Prime Minister Dr. Ralph Gonsalves (IWN file photo)
Prime Minister Dr. Ralph Gonsalves (IWN file photo)

Having your child help out in the family shop can raise concerns about child labour in the United States.

Prime Minister Dr. Ralph Gonsalves used sarcasm as he made the point on Monday while commenting on this year’s Trafficking in Persons Report prepared by the United States.

The report said this country is “a source, transit, and destination country for some men, women, and children subjected to forced labour and sex trafficking”.

It further says that officials have expressed concern about the possible existence of adults pressuring children under the age of 18 to provide sex acts to men in exchange for money or gifts, a form of sex trafficking.

“Officials have also raised concerns regarding foreign women engaged in prostitution in or transiting through the country.

“Other vulnerable groups include foreign workers and children under the age of 16 working in shops,” the report further said.

“Well, I never knew that since I was a little boy in my mother’s shop, where I learnt so much, that there was some child labour there or that there was some trafficking in persons. I never knew that. I always thought it was a wonderful education. But, you know, you live and you learn and I am prepared to learn and I understand our context,” Gonsalves told a press conference in Kingstown.

Gonsalves said he puts “a lot of query about this trafficking in persons report.

“I’ve made my position known already about this unilateral assumption by the United States for grading people. But, for what it is worth, we are at Tier 2. There is no country in CARICOM, which is Tier 1,” he observed.

Tier 2 groups countries whose governments, the United States says, do not fully comply with the trafficking in persons minimum standards but are making significant efforts to bring themselves into compliance.

SVG has been removed from the Tier 2 Watch List, a previous categorisation.

Tier 2 Watch List comprises countries whose governments “do not fully comply with the Trafficking Victims Protection Act’s minimum standards, but are making significant efforts to bring themselves into compliance with those standards …”

Barbados, Guyana, St. Lucia, Suriname, and Trinidad and Tobago remain in that category.

“So we have a better ranking than those on the Tier 2 watch list. But, as I say, I have a problem with many of their comments and we’ve made those known.”

Gonsalves noted that the United States has expressed concerns about the extent of prosecution of crimes relating to the trafficking in persons.

“Now, I don’t prosecute. If the DPP (Director of Public Prosecution) doesn’t find the particular evidence as passing their test to prosecute — but there are the systems in place. We passed the law, we report to Parliament, we do the awareness, and all the rest of the stuff,” he said.

2 replies on “Human trafficking report doesn’t consider cultural values, PM says”

  1. TeacherFang says:

    Yes Cultural values my play a part in how these reports are generated…but at the same time,stop side stepping the issue.

    Tell the DPP to start persecuting these wutless men who abusing the young girls in SVG. And also persecute the mothers who are prostituting their daughters for financial and material gain.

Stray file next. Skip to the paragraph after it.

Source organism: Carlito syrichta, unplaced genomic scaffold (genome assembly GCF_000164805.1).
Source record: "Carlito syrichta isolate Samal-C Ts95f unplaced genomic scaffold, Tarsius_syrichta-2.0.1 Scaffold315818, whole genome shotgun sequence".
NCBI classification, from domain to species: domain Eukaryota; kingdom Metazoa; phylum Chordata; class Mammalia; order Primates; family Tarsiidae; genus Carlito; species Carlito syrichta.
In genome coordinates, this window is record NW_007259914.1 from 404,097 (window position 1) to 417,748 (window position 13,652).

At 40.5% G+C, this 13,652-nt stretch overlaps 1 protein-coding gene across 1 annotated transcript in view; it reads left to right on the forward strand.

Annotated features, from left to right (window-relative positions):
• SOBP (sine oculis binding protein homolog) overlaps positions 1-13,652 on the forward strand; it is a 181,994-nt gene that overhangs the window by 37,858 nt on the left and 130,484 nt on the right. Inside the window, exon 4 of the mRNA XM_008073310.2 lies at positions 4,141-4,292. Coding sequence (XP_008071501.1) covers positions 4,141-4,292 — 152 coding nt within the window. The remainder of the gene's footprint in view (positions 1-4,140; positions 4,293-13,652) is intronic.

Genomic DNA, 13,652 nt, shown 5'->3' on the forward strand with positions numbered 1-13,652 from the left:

These reports don’t generate out of thin air…the US personnel is getting their information from folks in SVG and there are a lot more than can be done to address certain shortcomings in this report.

    Yes at times these reports are a bit generic in that they cover every issue from a similar angle that is not necessarily reflective of a particular country.For instance the notion of human trafficking in SVG is in my opinion misleading,as I doubt very much, we are really engage in human trafficking as they do in the US or other parts of the world. Well att least I hope so.

  2. The whole matter was first generated by the reporting about the brothel that was being run at a Villa beach 6 bedroom little bordello, using a bevy of little girls imported from Guyana in 2002/3. There were also two underage Vincentian girls involved. Main clients according to vehicle registration numbers, were ULP hierarchy, confirmed by sightings, and recorded details.

    Then in 2011 the school for home helps, promised jobs in Canada after they finished a course in SVG, a whole lot of unfortunate Nepalese men and women shipped to SVG. They paid their own airfares and a tuition fee up front. Their families took loans from Nepalese money lenders, putting them in debt for up to 20 years. They were never found jobs in Canada, being financed for shipment home by the ULP government. Unfortunately they were given an even worse problem when the government only paid for tickets as far as India, which put them in worse problems than if they had stayed in SVG.

    Both these cases have been reported to the US authorities, and the ULP regime know fully well that these are reported cases that have appeared in the press.

    There are hundreds of children kept away from schools in SVG because the parents just cannot afford to send them to school, cannot even afford to feed them. The families are mainly rural and the children end up as cheap labour in the farming community, the only way some families can survive. This step backwards has been created by the destruction of agriculture at the hands of the ULP government.

    If anyone knows of other instances please make a comment, listing what you know.

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